Thursday, September 15, 2011

The (Emotional) Addiction at the Root of All Addictions

I read this definition of an addiction on the internet: "An addiction is an unconscious way of coping with emotions." Yes, that's true, but a more precise definition is called for: "An addiction is a self-defeating reaction to, or consequence of, unresolved negative emotions." Unresolved emotions can, by definition, be resolved, and negative emotions can, in large part, be eliminated from our psyche.

In the process of full recovery, the unresolved emotions have to be identified. An addictive person can be burdened with deep, frequently unconscious feelings of being deprived, refused, controlled, helpless, rejected, betrayed, abandoned, criticized, hated, and so on.

With the right knowledge or with in-depth therapy, a particular individual can identify, based on his or her childhood experiences, which of these negative emotions "push his buttons." Once the negative emotions are identified, the individual becomes aware of how determined he has been to continue to experience those unresolved negative emotions in the different situations of everyday life.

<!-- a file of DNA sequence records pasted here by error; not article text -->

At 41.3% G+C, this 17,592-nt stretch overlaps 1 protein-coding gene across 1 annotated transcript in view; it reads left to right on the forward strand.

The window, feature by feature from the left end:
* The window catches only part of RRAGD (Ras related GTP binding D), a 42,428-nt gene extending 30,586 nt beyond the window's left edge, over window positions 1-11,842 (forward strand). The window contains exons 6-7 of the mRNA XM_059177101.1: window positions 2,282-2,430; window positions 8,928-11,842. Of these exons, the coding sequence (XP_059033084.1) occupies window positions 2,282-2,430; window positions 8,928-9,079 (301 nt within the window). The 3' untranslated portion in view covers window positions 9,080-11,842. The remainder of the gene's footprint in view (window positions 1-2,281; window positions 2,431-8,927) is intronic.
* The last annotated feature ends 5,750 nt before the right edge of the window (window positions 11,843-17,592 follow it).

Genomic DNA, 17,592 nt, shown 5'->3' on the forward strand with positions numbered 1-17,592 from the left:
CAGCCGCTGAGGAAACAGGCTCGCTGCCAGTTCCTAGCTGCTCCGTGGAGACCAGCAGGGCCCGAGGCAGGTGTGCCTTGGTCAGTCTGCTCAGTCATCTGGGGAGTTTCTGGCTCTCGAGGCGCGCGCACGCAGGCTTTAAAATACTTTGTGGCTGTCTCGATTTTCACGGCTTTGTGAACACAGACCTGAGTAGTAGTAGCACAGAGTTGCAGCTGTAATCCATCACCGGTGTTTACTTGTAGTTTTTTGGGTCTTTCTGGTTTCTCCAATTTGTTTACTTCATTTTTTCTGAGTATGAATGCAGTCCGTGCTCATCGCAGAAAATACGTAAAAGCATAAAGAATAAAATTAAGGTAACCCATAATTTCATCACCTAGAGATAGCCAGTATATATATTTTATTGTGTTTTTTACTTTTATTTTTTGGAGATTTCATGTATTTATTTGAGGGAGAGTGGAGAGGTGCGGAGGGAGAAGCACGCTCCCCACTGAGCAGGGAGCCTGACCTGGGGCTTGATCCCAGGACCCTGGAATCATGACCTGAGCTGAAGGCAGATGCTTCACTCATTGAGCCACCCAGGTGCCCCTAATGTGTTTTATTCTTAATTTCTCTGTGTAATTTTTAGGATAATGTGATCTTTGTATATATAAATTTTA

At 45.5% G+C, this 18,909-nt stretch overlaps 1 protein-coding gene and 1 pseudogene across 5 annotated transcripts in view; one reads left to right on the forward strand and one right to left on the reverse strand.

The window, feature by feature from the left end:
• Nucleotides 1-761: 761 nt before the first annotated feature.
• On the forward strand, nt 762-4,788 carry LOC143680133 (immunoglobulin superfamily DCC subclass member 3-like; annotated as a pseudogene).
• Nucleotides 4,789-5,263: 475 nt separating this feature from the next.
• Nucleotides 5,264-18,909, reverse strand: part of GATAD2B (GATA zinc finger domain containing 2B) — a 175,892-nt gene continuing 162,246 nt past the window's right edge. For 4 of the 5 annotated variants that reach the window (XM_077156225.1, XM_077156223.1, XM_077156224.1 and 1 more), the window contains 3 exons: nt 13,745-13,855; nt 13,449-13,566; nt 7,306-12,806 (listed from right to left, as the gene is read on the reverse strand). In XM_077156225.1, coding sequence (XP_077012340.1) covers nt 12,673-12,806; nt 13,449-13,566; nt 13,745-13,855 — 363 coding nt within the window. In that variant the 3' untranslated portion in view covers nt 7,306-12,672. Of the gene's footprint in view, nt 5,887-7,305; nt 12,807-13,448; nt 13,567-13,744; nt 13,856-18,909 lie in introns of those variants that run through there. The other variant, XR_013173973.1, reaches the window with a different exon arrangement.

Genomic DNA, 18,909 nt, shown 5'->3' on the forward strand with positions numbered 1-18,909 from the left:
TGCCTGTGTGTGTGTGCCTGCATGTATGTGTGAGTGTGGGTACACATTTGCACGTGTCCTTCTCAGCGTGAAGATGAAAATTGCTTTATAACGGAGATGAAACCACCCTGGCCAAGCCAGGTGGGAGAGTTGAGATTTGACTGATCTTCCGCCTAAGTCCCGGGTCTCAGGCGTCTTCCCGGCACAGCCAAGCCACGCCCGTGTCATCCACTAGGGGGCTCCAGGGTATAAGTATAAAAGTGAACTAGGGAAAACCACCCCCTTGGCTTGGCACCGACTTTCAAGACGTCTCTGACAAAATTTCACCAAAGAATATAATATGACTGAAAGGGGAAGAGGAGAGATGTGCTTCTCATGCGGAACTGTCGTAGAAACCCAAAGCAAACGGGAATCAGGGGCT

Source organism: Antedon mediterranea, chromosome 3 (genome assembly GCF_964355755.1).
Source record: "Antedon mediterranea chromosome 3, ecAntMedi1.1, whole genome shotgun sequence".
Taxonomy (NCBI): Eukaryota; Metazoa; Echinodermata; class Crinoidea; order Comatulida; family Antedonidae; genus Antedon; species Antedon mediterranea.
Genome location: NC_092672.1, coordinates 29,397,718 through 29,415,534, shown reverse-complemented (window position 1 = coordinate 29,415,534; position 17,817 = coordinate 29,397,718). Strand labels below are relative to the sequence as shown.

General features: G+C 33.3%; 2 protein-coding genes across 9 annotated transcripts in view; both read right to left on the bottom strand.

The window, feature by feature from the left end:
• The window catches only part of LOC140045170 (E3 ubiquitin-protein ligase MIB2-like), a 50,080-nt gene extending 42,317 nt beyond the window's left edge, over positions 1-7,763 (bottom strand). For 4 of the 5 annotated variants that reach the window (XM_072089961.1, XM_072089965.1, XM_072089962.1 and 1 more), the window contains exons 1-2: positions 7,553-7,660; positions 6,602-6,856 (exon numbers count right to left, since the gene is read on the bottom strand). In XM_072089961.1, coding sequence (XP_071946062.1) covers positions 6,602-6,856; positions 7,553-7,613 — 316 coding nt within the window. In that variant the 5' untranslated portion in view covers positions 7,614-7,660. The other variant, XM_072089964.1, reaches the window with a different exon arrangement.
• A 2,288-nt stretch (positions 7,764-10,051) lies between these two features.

We can say, in fact, that addicts have a hidden addiction. They are compelled to experience repeatedly those negative emotions that are unresolved in their psyche.

Yet, addicts (and most people, for that matter) fear to journey into their psyche. They don't want to look inward to see their own participation, unconscious though it may be, in their failures and self-defeat. Penetrating our psyche to acquire self-knowledge is, technically speaking, not that difficult. The hard part is overriding our resistance to seeing ourselves more objectively.

We have to penetrate beneath the negative emotions such as anger, fear, loneliness, depression, and sadness to uncover the deeper negative emotions. Because they are unresolved, these deeper emotions become attachments or addictions. We don't know how to live without them; they are part of our identity. We keep experiencing them over and over, especially in life's challenging moments.

These deep negative emotions were listed above: to repeat, they constitute unresolved attachments to feelings of deprivation, refusal, control, helplessness, rejection, criticism (especially self-criticism), betrayal, abandonment, and having no value.

Much of the time we are unaware of how acutely we are stuck in these negative emotions, unconsciously (secretly) recycling them and provoking situations in which we are repeatedly entangled in the emotions. Before there is a substance addiction or a behavioral addiction (compulsion), there is an emotional addiction to a negative feeling that is unresolved from our past.

In varying degrees, this hidden dynamic, which I call the fatal flaw in my book Why We Suffer, affects most people, not just addicts.